Sign up ×
Stack Overflow is a community of 4.7 million programmers, just like you, helping each other. Join them; it only takes a minute:

What does class=" " do if there is nothing being referenced between the quotes?

It comes from the HTML of

<a class="" href="/cv>my profile</a>

I'm trying to figure out how to create the texture behind the grey button.

image from navigation menu

share|improve this question
It sets the class name of the element to the empty string. What else would it do? – Wooble Apr 19 '11 at 17:10
11 Answers?! – BoltClock Apr 19 '11 at 17:21
@BoltClock: Haha, some guys want an easy up vote :) – Andrey Apr 19 '11 at 17:23
@BoltClock And that was in 10 minutes. – gbutters Apr 19 '11 at 17:32

11 Answers 11

up vote 3 down vote accepted

They didn't make it grey from the class="". Just ignore that it might as well not even be there.

This is how it's grey:

#header > #nav-container > > li > a {
color: white;
background: #9C9C9C url(/Content/Img/header-nav-bg.png) repeat-x;
border-right: 1px solid #939393;
border-left: 1px solid #939393;
padding: 3px 10px;

That translates to the link under a list item under the list with class name "careers" which is under the element of id "nav-container" which is under the element with id "header"

share|improve this answer

It means it doesn't have a class. In fact, it's equivalent to not having the class attribute at all.

That said, it may have been explicitly defined as empty because the server-side code that generates the links isn't outputting anything to the class attribute between the quotes.

I'm trying to figure out how to create the texture behind the grey button.

That's just a background image.

share|improve this answer


According to chrome, the rules come from

#header > #nav-container > > li > a {
 color: #fff;
 background: #9c9c9c url(/Content/Img/header-nav-bg.png) repeat-x;
 border-right: 1px solid #939393;
 border-left: 1px solid #939393;
 padding: 3px 10px;
share|improve this answer

It probably doesn't do anything and can safely be removed, unless JavaScript relies on the className property having a non-null value all the time, which I doubt.

share|improve this answer

It doesn't do anything. There's no class defined. It will make no difference if you remove it, UNLESS there is javascript which relies on a class attribute being present. If so, the javascript may break on a null object.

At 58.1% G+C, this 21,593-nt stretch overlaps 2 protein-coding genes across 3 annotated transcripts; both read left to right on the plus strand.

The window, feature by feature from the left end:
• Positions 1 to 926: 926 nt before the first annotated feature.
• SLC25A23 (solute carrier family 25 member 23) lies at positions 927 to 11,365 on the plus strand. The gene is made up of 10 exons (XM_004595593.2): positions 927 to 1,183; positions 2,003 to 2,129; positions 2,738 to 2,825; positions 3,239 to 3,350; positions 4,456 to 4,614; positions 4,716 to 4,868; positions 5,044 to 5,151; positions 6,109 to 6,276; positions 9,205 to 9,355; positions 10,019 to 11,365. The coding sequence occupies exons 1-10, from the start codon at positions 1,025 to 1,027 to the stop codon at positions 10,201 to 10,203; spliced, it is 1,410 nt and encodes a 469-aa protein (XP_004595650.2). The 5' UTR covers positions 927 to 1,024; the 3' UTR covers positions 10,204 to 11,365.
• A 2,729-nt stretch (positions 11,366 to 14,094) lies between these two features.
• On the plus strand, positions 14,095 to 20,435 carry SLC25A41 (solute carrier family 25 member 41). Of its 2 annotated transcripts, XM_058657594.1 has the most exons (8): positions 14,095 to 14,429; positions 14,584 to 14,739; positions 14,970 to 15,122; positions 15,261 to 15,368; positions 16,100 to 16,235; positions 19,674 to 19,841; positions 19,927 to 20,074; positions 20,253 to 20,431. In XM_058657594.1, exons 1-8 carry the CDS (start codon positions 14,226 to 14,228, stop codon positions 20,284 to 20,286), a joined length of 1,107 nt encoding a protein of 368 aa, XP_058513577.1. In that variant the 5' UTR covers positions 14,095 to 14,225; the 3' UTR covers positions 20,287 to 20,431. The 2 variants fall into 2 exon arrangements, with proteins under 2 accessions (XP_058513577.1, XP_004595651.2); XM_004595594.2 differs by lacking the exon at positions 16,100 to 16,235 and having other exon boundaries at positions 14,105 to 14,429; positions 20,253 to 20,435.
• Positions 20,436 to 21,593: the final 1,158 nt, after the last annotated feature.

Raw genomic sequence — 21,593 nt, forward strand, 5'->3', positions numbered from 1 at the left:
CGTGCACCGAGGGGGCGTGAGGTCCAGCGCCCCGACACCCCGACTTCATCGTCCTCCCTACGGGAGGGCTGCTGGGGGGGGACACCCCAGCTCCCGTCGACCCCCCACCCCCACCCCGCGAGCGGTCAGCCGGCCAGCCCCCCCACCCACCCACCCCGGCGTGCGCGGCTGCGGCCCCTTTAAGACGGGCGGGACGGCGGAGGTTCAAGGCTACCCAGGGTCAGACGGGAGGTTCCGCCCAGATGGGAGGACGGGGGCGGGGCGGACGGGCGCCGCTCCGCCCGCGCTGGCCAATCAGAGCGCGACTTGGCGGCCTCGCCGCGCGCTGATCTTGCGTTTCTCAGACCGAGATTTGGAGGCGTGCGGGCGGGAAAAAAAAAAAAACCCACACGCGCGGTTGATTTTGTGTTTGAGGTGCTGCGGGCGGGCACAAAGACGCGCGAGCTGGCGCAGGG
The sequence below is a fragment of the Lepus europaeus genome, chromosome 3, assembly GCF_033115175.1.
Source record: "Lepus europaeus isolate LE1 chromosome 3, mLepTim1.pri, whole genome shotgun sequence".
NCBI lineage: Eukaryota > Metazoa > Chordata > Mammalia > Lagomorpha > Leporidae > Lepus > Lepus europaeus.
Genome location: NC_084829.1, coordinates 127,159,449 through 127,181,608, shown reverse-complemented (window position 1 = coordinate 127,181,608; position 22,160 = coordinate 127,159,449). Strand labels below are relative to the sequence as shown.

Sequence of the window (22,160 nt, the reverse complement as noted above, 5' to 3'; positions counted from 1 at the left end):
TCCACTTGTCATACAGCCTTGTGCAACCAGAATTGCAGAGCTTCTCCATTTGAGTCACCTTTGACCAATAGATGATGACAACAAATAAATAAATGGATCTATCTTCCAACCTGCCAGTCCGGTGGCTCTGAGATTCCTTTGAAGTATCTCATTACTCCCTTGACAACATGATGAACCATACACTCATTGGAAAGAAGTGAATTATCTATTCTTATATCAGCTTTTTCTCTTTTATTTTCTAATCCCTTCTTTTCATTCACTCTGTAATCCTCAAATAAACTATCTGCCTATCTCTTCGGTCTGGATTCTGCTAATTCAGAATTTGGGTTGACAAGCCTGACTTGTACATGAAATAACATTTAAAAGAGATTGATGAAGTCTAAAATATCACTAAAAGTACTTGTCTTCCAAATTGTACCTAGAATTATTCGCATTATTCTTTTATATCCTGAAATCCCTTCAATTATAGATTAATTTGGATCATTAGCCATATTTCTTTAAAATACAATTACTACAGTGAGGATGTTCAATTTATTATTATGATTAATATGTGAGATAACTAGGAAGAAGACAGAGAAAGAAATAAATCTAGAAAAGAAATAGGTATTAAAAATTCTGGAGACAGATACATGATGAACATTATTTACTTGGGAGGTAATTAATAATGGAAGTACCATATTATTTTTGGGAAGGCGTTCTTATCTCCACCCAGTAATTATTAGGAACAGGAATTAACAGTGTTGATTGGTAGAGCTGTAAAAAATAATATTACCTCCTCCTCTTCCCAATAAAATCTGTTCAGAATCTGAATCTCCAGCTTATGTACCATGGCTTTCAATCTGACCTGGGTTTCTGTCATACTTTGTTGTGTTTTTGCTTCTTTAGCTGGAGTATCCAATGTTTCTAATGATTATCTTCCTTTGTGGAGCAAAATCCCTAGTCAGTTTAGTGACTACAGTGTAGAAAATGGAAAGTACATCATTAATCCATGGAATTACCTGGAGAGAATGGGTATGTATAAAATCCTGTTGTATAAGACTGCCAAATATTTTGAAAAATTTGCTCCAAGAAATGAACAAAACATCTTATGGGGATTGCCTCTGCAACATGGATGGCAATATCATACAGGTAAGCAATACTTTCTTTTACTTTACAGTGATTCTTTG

Another possible reason for it's existence is that it's been generated by the webapp, cms or whatever.

share|improve this answer

Setting class to an empty string applies no classes to your element.

If you want to style the button, you would need something like the following:

.stripes {
   display: block;
   padding: 2px;
   background: url(/path/to/stripy/background.gif) repeat-x 0 0;
   width: 30px;
   height: 10px;

And then you would apply the stripes class to the anchor element.

<a class="stripes" href="/">linky</a>
share|improve this answer

It does nothing. Probably a remnant of the CMS.

Here's how Chrome sees the styles on that grey button.

  background-attachment: scroll;
  background-clip: border-box;
  background-color: #9C9C9C;
  background-image: url(;
  background-origin: padding-box;
  border-bottom-width: 0px;
  border-left-color: #939393;
  border-left-style: solid;
  border-left-width: 1px;
  border-right-color: #939393;
  border-right-style: solid;
  border-right-width: 1px;
  border-top-width: 0px;
  clear: none;
  color: white;
  cursor: pointer;
  display: inline;
  float: none;
  font-family: 'Helvetica Neue', Helvetica, Arial, sans-serif;
  font-size: 13px;
  height: 0px;
  line-height: 18px;
  list-style-image: none;
  list-style-position: outside;
  list-style-type: none;
  margin-bottom: 0px;
  margin-left: 0px;
  margin-right: 0px;
  margin-top: 0px;
  padding-bottom: 3px;
  padding-left: 10px;
  padding-right: 10px;
  padding-top: 3px;
  text-align: left;
  text-decoration: none;
  vertical-align: baseline;
  white-space: nowrap;
  width: 0px;
  zoom: 1;
share|improve this answer

Nothing!It doesn't matter if you put an empty value. In this case(button 'my profile') there is a css expression to cause this effect:

#header > #nav-container > > li > a {
  /*properties like color, size, background, etc...*/

These '>' are used to follow an hierarchy. Example:

#div > a {
  /*put your background*/    


<a>Nothing happens</a>
 <a>I'm blue</a>
share|improve this answer

It ensures that "class" is empty ;)

share|improve this answer
Not exactly. It could be changed in Javascript. – SquidScareMe Apr 19 '11 at 17:12
I meant at the start time! A browser could use a "standard class" if class is not specified. So, this ensures it is empty ;) – Van Coding Apr 19 '11 at 17:54

it does absolutly nothing :)

they add the style by selecting the element itself like here for example:

#header > #nav-container > > li > a {background:grey};
share|improve this answer

it does not do anything, but all previously assigned styles stay the same.

share|improve this answer

Your Answer


By posting your answer, you agree to the privacy policy and terms of service.

Not the answer you're looking for? Browse other questions tagged or ask your own question.